The “Twitter Olympics”? Apparently that’s what the current Olympic Games are being called. I guess thousands upon thousands, including some of the athletes, are tweeting on a regular basis about everything from the events themselves to the scandals to the TV coverage to the outfits to London’s handling of the Games to Mitt Romney’s faux pas’.
Do you tweet? I confess I don’t. I don’t consider myself anti-social but I don’t tweet or post or blog (unless as part of a seminary course) and I have no desire to do so. I joined Facebook about four years ago but closed my account after receiving dozens of “so and so wants to be your friend…” notifications, one particular “friend” contact from a guy I knew in Junior High which gave me the creeps. It seemed to me at the time that Facebook would require far too much computer time from me in just responding to emails, etc. when the last thing I needed in my life were more emails! I joined Linked-In about two years ago but I’m not sure why. I don’t want to be more linked-in than I already am. So clearly, as you will have guessed, I’m not tweeting about the Olympics. I’d rather watch the events replayed, or the highlights, on our HDTV at night before going to bed than gossip about whatever on the Internet.
This may sound grumpy, and somewhat out-of-touch, but have we lost something through our sometimes excessive reliance on technology? The ability to communicate politely, perhaps, for one thing? To disagree amicably? To listen quietly, patiently, while a friend finishes his/her sentence? To engage in somewhat intelligent, respectful conversation when actually face to face with another? The Bible has nothing to say about web sites and blogging, of course, but as people whose primary reason for being connected has to do with a common faith as well as identification with a church which we often refer to as a community of faith, ought we not be wary of the dangers of too much technology? If our calling is, partly at least, to be in community with one another, can we really do it via Twitter? Perhaps I am really out-of-touch because I know some of you will answer “yes” to that question. I don’t think we can.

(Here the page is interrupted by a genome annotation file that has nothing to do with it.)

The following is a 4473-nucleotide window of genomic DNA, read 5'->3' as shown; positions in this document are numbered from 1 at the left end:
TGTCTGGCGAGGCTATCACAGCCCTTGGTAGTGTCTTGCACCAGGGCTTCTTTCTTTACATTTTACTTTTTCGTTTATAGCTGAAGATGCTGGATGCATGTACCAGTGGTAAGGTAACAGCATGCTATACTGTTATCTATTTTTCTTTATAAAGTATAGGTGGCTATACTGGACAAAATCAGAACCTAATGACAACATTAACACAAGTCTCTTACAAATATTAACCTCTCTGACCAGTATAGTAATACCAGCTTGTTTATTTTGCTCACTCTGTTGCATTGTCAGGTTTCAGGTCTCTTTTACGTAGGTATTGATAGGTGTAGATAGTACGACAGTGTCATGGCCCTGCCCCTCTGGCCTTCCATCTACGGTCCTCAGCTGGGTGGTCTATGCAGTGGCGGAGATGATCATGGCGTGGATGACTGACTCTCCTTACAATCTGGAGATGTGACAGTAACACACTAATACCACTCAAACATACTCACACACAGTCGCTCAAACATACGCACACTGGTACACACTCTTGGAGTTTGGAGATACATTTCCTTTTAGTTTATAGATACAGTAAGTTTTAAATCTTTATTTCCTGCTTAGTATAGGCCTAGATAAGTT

It’s interesting to note that atheists, agnostics, and secular humanists of our time have actually discovered or realized “community” via the Internet. Dan Gilgoff, CNN.com Religion Editor, has commented on this relatively new development: “The Internet has become the de facto global church for atheists, agnostics and other doubters of God, who of course don’t have bricks and mortar churches in which to congregate… Recent strings of posts around the question of “Where was God in Aurora?” drew especially large waves of comments that show atheists are using the Internet to commune with one another and to confront religious believers in ways that they don’t usually do in church.” But is this really community?
So maybe I’m a bit of a dinosaur, even though I use email frequently, notably in using this technology to send out the “weekly devotionals”. I simply leave you with these thoughts: despite the advantages of modern communication technology, Skype for example, can our excessive use of such technology in fact increase the distance between us rather than bring us closer together? How many hours a day do you spend on email, Facebook, tweeting, blogging, etc., and is that a cause for concern? How might we use or choose not to use technology in our discipleship, as we seek to follow Jesus, serve God, and let God’s grace flow from us?